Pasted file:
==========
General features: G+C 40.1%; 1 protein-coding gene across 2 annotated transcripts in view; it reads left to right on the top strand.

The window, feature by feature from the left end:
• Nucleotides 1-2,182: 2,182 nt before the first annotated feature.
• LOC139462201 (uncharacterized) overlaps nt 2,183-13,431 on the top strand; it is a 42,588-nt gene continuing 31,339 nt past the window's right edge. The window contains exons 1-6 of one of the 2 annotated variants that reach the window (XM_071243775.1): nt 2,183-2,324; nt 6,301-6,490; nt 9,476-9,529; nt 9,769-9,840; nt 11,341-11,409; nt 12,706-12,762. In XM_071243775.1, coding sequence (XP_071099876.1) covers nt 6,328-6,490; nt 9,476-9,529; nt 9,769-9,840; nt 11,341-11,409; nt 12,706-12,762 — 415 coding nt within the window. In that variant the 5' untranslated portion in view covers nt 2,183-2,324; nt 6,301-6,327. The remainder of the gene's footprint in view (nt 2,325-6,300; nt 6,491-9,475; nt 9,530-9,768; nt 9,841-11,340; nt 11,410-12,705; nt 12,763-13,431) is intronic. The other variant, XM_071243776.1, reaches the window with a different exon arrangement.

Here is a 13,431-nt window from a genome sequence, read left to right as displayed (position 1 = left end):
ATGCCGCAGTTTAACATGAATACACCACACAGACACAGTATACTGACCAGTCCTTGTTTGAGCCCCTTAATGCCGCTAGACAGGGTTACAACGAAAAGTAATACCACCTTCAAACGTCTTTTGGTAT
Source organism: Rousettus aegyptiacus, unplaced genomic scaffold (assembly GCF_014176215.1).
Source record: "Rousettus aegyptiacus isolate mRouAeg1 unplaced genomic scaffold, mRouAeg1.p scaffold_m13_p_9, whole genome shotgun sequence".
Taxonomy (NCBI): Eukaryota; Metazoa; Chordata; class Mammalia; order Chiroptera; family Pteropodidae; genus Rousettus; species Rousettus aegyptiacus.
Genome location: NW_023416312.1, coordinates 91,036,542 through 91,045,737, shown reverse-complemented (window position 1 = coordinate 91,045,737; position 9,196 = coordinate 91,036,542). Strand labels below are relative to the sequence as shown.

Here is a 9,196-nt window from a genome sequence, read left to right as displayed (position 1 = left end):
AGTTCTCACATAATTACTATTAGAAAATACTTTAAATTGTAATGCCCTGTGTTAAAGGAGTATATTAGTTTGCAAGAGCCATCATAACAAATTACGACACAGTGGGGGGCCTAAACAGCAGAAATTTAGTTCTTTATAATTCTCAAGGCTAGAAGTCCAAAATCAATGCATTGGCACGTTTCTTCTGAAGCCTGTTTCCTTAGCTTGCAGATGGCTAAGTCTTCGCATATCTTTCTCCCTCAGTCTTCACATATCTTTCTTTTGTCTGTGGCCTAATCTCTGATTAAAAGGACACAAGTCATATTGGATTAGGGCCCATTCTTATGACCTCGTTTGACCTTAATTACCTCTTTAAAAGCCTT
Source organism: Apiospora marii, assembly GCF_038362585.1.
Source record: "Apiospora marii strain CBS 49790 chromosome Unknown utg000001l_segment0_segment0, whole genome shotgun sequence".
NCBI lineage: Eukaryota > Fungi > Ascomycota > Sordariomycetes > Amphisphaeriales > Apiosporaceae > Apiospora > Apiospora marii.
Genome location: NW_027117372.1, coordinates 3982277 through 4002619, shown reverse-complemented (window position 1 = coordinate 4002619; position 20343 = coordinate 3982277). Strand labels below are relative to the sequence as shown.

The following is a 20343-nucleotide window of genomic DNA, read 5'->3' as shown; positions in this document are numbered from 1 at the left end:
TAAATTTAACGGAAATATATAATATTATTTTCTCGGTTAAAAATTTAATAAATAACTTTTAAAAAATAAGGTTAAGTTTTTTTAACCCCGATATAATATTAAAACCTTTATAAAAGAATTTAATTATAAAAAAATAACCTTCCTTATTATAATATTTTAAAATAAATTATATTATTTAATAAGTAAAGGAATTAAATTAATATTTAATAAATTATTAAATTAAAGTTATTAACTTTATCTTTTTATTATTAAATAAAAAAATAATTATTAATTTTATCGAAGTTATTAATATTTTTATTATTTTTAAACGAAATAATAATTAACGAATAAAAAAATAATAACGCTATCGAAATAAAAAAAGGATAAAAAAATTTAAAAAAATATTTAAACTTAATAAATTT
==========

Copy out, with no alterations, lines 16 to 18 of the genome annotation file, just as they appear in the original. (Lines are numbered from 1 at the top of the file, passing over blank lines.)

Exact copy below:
Genome location: NW_027117372.1, coordinates 3982277 through 4002619, shown reverse-complemented (window position 1 = coordinate 4002619; position 20343 = coordinate 3982277). Strand labels below are relative to the sequence as shown.

The following is a 20343-nucleotide window of genomic DNA, read 5'->3' as shown; positions in this document are numbered from 1 at the left end:
TAAATTTAACGGAAATATATAATATTATTTTCTCGGTTAAAAATTTAATAAATAACTTTTAAAAAATAAGGTTAAGTTTTTTTAACCCCGATATAATATTAAAACCTTTATAAAAGAATTTAATTATAAAAAAATAACCTTCCTTATTATAATATTTTAAAATAAATTATATTATTTAATAAGTAAAGGAATTAAATTAATATTTAATAAATTATTAAATTAAAGTTATTAACTTTATCTTTTTATTATTAAATAAAAAAATAATTATTAATTTTATCGAAGTTATTAATATTTTTATTATTTTTAAACGAAATAATAATTAACGAATAAAAAAATAATAACGCTATCGAAATAAAAAAAGGATAAAAAAATTTAAAAAAATATTTAAACTTAATAAATTT